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Why Tennessee should love the Bible

Tennessee wants the Bible as its state book? They should learn what it contains.

The text of the Hebrew Bible, with commentaries. 
Credit: Orrza, via Shutterstock
The text of the Hebrew Bible, with commentaries. Credit: Orrza, via Shutterstock

The text of the Hebrew Bible, with commentaries.
Credit: Orrza, via Shutterstock

Is there some kind of national competition between states going on — to see which one can become the most medieval?

That is certainly the way it seems.

First, North Carolina adopts a particularly draconian anti-LGBT law law — a set of restrictions that is already beginning to have deleterious effects on the state’s economy.

Then, Mississippi follows suit — with a law permitting businesses to discriminate against LGBT customers on religious grounds.

And now, the Tennessee legislature has approved a bill designating “the Holy Bible as the official state book.”

Of course. State bird, state flower — why not a state book?

Even pious Tennesseans agree that there are issues with this new law.

First, which version of the Bible are we talking about? The Holy Bible would include the Tanakh — the Jewish scriptures (and puh-leeze, not the “Old Testament,” which implies that God’s original covenant with the nation of Israel is, well, old and outmoded), as well as the New Testament.

But, is the Tennessee Text going to be the King James Bible, or the Revised Standard Version, or any of a library shelf’s worth of biblical translations?

Not only that. Let’s assume that the choice defaults to a Christian version of the Holy Bible. OK, fine — but again — which version? The Protestant Bible is different from the Catholic Bible, which includes the Apocrypha and other deliciously and undeservedly obscure works of shaky religious authority. (See the utterly magisterial three volume collection, Outside The Bible, published by Jewish Publication Society, as well as God’s Cutting Room Floor: The Holy Scriptures Missing From Your Bible by my friend, Joel Hoffman).

And not only that. Let me speak personally — about the Jews. We have our own way of interpreting the sacred text — through the lens of rabbinic interpreters, sages, and commentators. Not to mention the fact that, for Jews, the Bible is hardly the last word on almost anything.

So, you see, it gets a little dicey. The whole “which version of the Bible do we choose?” thing turns out not to be as easy as it looks.

Of course, the establishment of the Bible as a “state book” would be a violation of the First Amendment, prohibiting the state from establishing an official religion.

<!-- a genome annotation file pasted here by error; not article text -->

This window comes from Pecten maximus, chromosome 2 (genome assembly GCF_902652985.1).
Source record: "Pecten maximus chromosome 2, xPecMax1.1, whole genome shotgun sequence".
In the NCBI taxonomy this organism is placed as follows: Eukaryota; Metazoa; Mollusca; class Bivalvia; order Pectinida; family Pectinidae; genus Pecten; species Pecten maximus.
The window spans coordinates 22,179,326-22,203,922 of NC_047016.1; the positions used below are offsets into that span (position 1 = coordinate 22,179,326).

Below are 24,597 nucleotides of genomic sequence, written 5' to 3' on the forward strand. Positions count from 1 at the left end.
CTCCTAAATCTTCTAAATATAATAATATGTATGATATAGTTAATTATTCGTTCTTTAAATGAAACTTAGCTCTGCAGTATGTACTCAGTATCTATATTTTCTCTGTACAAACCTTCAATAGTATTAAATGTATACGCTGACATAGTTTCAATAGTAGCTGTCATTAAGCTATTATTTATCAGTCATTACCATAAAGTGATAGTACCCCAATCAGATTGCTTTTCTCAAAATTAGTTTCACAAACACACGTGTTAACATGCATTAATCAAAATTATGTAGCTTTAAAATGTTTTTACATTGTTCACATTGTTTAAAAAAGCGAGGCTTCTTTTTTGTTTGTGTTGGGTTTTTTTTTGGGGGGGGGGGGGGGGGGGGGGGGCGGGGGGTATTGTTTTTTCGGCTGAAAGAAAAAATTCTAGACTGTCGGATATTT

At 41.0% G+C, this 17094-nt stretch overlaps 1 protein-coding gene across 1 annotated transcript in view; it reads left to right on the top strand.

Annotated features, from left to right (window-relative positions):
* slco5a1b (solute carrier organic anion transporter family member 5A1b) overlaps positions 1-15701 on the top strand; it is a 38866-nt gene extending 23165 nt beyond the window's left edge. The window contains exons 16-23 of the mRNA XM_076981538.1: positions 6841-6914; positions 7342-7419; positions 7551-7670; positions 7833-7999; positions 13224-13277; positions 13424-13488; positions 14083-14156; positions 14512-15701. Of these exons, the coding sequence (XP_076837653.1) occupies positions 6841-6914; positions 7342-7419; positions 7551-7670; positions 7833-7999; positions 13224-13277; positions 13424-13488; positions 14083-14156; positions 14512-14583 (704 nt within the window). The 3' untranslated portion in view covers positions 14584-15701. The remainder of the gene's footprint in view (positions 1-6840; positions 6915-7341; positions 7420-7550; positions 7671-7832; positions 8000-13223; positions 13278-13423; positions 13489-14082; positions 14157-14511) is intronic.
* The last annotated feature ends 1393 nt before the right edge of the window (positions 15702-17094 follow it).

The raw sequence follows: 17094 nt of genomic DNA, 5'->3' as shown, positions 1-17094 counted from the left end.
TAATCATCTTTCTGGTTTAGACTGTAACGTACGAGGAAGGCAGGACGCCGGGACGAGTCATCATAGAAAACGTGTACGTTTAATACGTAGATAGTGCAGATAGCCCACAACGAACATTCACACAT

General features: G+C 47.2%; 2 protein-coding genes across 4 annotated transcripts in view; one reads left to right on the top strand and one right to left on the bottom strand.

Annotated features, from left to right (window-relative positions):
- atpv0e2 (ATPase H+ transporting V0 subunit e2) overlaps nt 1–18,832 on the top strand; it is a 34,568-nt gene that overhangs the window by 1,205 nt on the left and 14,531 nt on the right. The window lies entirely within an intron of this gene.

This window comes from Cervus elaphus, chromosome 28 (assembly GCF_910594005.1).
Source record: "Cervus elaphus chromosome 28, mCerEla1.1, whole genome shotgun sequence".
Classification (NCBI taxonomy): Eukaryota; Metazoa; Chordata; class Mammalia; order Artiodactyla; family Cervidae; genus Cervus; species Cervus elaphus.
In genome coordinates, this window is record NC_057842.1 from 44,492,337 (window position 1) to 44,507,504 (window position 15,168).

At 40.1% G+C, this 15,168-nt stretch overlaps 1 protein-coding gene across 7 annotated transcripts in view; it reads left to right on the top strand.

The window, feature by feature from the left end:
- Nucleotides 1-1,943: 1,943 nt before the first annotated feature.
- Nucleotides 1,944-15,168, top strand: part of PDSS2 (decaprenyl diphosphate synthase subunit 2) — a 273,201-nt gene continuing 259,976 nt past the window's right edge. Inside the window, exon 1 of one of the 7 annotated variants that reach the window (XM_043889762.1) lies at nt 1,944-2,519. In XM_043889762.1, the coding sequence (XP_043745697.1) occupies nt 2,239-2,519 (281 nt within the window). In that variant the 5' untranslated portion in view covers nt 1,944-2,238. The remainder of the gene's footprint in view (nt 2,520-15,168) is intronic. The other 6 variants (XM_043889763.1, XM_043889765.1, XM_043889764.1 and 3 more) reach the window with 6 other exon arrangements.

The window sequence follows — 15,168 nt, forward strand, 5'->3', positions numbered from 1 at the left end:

That being said, imagine if the Bible actually did become Tennessee’s state book. What principles would Tennesseans learn that might actually enrich civic life?

  • And God created man in His image, in the image of God He created him; male and female He created them.” (Gen. 1:27). To say that all people are made in the image of God means that all people — all people — deserve to be treated with dignity, because all human beings are pixels in the face of God.
  • “The LORD said to Cain, “Where is your brother Abel?” (Gen. 4:9). Cain had just killed his brother. God knew where Abel was — lying dead on the ground. But God was calling for Cain to become morally accountable, to acknowledge that he lives in the midst of a human society, and that he has basic responsibility for the Other.
  • “Thus says the LORD, the God of Israel: Let My people go that they may celebrate a festival for Me in the wilderness.” (Exodus 5:1). The necessity of human freedom, and the need to resist tyranny, is woven into the very fabric of human history and striving. That means that not only do all people have God-given dignity; all people are intended to live in freedom.
  • “There shall be one law for the citizen and for the stranger who dwells among you.” (Exodus 12:49). The verse in question originally referred to the laws of the Passover offering, but it is way bigger than that. It is a basic truth: biblical morality means a compassionate, passionate care for the stranger. Jews are bidden to care for strangers because they were strangers in Egypt. This teaching is so huge that the Jewish Bible repeats it 36 times. (Yes, it’s about the way that we treat immigrants).
  • “You shall not render an unfair decision: do not favor the poor or show deference to the rich; judge your kinsman fairly.” (Leviticus 19:15). The twin pillars of all civilization are fairness and justice — a kind of justice that does not take economic class into consideration.

And those are just a few snippets from the Torah. I haven’t even gotten to the rest of the Jewish Bible. I would expect that Christians would find their own sources of inspiration in the New Testament, and those of other faiths, too many to name, in their own sacred writings.

I am merely saying this: if Tennessee must adopt the Bible as its state text, at the very least, let Tennesseeans find, learn, and live the holy words in that tome that speak to how we create a decent society.

Look around you. Has that project ever seemed more urgent?




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